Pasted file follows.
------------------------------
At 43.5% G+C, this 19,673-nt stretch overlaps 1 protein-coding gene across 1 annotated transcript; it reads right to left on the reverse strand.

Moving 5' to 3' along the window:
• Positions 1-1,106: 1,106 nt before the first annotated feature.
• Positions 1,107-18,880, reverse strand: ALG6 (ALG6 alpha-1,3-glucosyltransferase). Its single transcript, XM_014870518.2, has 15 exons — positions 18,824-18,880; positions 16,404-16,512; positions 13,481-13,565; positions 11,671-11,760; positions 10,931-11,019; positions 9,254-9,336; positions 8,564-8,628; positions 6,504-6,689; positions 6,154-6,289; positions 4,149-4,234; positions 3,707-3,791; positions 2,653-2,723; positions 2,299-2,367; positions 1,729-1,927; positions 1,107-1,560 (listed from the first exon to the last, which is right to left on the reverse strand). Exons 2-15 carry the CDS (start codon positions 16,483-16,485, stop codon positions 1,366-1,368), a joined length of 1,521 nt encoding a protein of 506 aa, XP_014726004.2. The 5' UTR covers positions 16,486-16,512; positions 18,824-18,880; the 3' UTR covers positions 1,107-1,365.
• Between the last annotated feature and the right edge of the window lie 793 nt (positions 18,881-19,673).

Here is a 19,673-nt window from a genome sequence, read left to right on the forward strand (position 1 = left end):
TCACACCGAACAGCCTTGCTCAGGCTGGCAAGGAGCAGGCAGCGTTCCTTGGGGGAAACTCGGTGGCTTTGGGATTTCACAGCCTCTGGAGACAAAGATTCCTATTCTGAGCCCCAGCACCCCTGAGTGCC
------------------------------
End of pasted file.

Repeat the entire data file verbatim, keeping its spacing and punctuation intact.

At 43.5% G+C, this 19,673-nt stretch overlaps 1 protein-coding gene across 1 annotated transcript; it reads right to left on the reverse strand.

Moving 5' to 3' along the window:
• Positions 1-1,106: 1,106 nt before the first annotated feature.
• Positions 1,107-18,880, reverse strand: ALG6 (ALG6 alpha-1,3-glucosyltransferase). Its single transcript, XM_014870518.2, has 15 exons — positions 18,824-18,880; positions 16,404-16,512; positions 13,481-13,565; positions 11,671-11,760; positions 10,931-11,019; positions 9,254-9,336; positions 8,564-8,628; positions 6,504-6,689; positions 6,154-6,289; positions 4,149-4,234; positions 3,707-3,791; positions 2,653-2,723; positions 2,299-2,367; positions 1,729-1,927; positions 1,107-1,560 (listed from the first exon to the last, which is right to left on the reverse strand). Exons 2-15 carry the CDS (start codon positions 16,483-16,485, stop codon positions 1,366-1,368), a joined length of 1,521 nt encoding a protein of 506 aa, XP_014726004.2. The 5' UTR covers positions 16,486-16,512; positions 18,824-18,880; the 3' UTR covers positions 1,107-1,365.
• Between the last annotated feature and the right edge of the window lie 793 nt (positions 18,881-19,673).

Here is a 19,673-nt window from a genome sequence, read left to right on the forward strand (position 1 = left end):
TCACACCGAACAGCCTTGCTCAGGCTGGCAAGGAGCAGGCAGCGTTCCTTGGGGGAAACTCGGTGGCTTTGGGATTTCACAGCCTCTGGAGACAAAGATTCCTATTCTGAGCCCCAGCACCCCTGAGTGCC